How to Leverage the Element of Surprise
As I mentioned in yesterday’s issue of Daily Prophecy, the desire to make a million dollars is a commendable goal.
Because doing so will require you to provide new things to the economy.
Or, as an investor, you will need to invest in companies that generate new knowledge: an innovation.
And as I also mentioned yesterday, the signal of innovation is surprise.
Surprise, however, is not always welcome. It violates cherished assumptions. It does not fit into the familiar rearview mirrors of financial projections.
It is unexpected.
In the Information Theory behind computers and networks, surprise signifies high entropy outcomes, which tend to be rejected as mistakes or anomalies.
Here’s an example of how the unexpected can quickly turn into a missed opportunity…
A Costly Mistake
Last year, a good friend of mine told me that he had signed up for a certain Agora newsletter that promised large returns.
He was excited. But he balked when he discovered that the chosen stock was Advanced Micro Devices (AMD).
“That’s bull,” he said.
He knew that AMD was an also-ran behind Intel (INTC) in microprocessors for computers… and Nvidia (NVDA) in graphics processors for videogames.
At the time, AMD held just 1% of the crucial market for Central Processing Units (CPUs) in datacenter servers. And it was losing share in videogames to Nvidia.
Not to mention the conventional wisdom in Silicon Valley was summed up by venture capitalist Marc Andreessen as “software eats everything.” So AMD as a hardware company did not fit the mold.
AMD violated my friend’s favorite assumptions about million-dollar returns.
It was unexpected, so he rejected the investment and gave up on his subscription.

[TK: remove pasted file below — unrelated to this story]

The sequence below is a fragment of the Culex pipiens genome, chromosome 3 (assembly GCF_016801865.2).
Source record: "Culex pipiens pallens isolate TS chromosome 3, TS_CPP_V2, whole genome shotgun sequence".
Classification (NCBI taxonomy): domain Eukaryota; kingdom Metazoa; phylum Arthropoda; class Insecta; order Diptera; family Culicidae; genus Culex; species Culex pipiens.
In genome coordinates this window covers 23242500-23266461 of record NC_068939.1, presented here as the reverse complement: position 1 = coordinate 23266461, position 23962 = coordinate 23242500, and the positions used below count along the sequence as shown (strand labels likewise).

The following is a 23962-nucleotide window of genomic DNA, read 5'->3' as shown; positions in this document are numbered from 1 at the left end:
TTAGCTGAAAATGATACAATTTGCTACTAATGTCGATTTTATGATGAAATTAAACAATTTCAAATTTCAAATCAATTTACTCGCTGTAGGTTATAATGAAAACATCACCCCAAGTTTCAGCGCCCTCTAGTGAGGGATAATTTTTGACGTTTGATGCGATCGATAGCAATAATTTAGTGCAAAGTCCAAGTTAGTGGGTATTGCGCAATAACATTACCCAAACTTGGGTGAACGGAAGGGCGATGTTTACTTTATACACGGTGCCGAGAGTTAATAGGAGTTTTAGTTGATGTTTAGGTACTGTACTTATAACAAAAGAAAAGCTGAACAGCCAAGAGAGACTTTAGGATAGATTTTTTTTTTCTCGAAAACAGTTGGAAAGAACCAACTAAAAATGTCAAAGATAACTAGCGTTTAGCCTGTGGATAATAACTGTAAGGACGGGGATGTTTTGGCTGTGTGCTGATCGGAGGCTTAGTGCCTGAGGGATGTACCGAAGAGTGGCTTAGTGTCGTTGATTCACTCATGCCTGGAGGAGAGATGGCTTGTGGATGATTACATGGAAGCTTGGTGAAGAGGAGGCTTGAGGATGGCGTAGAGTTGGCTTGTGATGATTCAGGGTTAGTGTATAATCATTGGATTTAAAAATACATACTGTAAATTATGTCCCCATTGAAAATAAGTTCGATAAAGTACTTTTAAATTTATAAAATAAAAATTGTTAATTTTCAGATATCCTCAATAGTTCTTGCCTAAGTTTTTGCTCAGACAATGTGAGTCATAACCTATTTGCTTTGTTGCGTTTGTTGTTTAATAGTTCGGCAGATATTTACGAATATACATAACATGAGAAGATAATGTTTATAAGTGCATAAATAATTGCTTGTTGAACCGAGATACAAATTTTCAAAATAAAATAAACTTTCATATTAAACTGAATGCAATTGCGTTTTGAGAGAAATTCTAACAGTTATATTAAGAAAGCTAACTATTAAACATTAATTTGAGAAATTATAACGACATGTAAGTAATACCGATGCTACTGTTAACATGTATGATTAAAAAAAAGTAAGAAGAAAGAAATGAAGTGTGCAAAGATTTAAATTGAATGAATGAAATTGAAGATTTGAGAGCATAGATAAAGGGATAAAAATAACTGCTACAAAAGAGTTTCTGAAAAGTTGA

The company was reborn under CEO Lisa Su, a wafer-fab expert who had shepherded a complex IBM move to faster copper interconnects.
At AMD, she led the company toward “chiplets” that divide the chip die into more manufacturable modular subunits.
She focused on high-performance computing suitable for datacenters… She made a breakthrough deal with Samsung… She targeted advanced 7-nanometer — and even 5- and 3-nanometer — chip geometries at a time when arch-rival Intel was stalled at 10 nanometers and above.
During Su’s regime at AMD beginning in 2014, the stock has risen 900%. It is up some fifteen-fold since a dip in 2015. And last year it led the entire S&P 500.
A well-timed, unleveraged hundred-thousand-dollar investment could have yielded a million-dollar return.
Surprise leads to innovation… learning… knowledge.
All of which is tied to true wealth.
That’s why I have spent much of my career seeking such companies and investing in them.
Here are two examples.
Example #1: Micron Technology
In the early 1980s, I identified Intel and Applied Materials as foundational companies in what was then the embryonic semiconductor industry.
Each had stints of leading the entire market in returns.
In the mid-1980s, I wrote a book, The Spirit of Enterprise. It described the early history of Micron Technology, which had yet to have its IPO.
Micron was entering one of the world’s most competitive chip markets, dynamic random-access memories (DRAMs), at a time when Japanese dominance of the industry was believed to be impregnable.
Eminent management theorist Peter Drucker famously declared: “To make DRAMs in the US is like growing pineapples in North Dakota.”
(Another example of a surprising innovation being labeled a mistake.)